The Luce Foundation’s Religion and Theology Program recognizes the extraordinary diversity of faith and religion in American public life. We also understand that American religion, with all its complexities, can be a source of confusion and conflict. As a result, people retreat from engagement with one another and in the public sphere about faith and religion.
But Dr. Simran Jeet Singh, the executive director of the Aspen Institute's Religion & Society Program and the author of the memoir The Light We Give: How Sikh Wisdom Can Transform Your Life insists that we must not only face religion's murky history but also risk vulnerability to maintain community.
"We must be open and willing to listen to each other, allow others to ask questions, and sincerely listen. It's risky to be vulnerable, but what is the risk in not asking? This is an everyday question. What does it mean for our relationships to not speak up?" said Dr. Singh.
The Racial Justice & Religion Initiative at the Aspen Institute's Religion & Society Program, a Henry Luce Foundation Religion and Theology Program grantee, helps strengthen understanding of religion's role in racial justice work by providing educational opportunities for members to develop a more accurate picture of the challenges and opportunities that exist at the intersection of race and religion. The Initiative convenes a Collective of leaders from different faiths to work together, to find resonances and distinct differences, and ultimately to lean into shared values for the greater good.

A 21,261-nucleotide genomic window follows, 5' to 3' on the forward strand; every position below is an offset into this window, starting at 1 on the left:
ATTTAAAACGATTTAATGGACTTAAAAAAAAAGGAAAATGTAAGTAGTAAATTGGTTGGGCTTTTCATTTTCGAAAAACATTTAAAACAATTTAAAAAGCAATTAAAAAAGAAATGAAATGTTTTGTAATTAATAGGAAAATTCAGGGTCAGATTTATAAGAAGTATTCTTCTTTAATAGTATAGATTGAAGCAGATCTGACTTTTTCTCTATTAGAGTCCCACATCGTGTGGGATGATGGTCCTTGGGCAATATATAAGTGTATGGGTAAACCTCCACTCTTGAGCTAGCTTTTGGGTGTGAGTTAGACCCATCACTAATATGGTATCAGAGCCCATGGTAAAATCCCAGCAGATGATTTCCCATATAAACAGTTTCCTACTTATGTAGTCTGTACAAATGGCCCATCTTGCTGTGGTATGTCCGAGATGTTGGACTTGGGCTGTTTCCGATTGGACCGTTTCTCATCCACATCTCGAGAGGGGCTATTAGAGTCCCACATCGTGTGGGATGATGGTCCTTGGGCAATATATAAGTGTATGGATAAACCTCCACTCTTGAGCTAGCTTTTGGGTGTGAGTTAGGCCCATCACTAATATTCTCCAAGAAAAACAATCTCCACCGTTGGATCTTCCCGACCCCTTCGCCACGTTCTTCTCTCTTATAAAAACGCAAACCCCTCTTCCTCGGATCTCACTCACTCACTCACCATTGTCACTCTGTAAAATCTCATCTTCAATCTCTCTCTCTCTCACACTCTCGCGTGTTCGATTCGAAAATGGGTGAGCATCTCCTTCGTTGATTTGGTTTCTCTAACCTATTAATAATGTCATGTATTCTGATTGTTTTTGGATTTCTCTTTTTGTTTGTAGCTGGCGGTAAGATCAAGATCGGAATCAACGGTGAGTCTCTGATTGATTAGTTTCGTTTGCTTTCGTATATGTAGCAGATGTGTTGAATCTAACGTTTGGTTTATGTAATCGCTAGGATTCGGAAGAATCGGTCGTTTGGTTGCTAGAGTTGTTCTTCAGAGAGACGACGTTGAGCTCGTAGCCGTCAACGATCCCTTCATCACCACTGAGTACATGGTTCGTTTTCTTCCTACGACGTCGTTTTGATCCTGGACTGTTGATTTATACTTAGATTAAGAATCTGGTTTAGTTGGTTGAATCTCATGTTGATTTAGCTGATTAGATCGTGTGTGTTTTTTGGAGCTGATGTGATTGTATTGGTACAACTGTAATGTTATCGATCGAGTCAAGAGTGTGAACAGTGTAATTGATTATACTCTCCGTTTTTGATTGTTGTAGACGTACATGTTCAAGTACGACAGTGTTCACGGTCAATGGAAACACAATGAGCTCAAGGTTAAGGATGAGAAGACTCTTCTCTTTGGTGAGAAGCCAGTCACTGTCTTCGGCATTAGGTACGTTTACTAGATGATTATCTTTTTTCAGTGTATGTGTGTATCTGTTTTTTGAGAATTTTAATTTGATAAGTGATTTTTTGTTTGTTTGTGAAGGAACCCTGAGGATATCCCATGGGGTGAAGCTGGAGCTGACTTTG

"Pitting harms against each other is harmful. Our call is to understand and see where the marginalization is, the genesis and connectedness of our religious histories, and our shared experiences," said Dr. Audrey Price, the program director of the Racial Justice & Religion Initiative.
Dr. Price added that, historically, Christianity was co-opted to justify slavery and formed the foundation for the systemically unjust economic and social worlds that endure today. In this moment, we are seeing Christianity co-opted once again—this time by white nationalism.
In October, the faith leaders made a pilgrimage to Birmingham and Montgomery, Alabama, beginning their journey at the Alabama River's bank, where slave traders transported enslaved Africans to sustain US slavery after the end of the transatlantic slave trade.
"There were tears, laughter, and knitting together. The immersion allowed everyone to see, experience, and expand on what they already knew about. When we walk along the paths of others' religious historical roots, we lose our sense of religious hierarchy and learn elements of our privilege and complicity," said Dr. Price, adding that pilgrimages are planned related to other faiths.
The Initiative’s efforts come down to learning to see each other as equally human and deserving.
"This diagnosis is neither new nor profound. It's the how to see each other that's challenging. Making assumptions about strangers is easy, but we love other complex people. That's why the Collective is valuable. Investing in getting to know one another. Relationships," Dr. Singh said.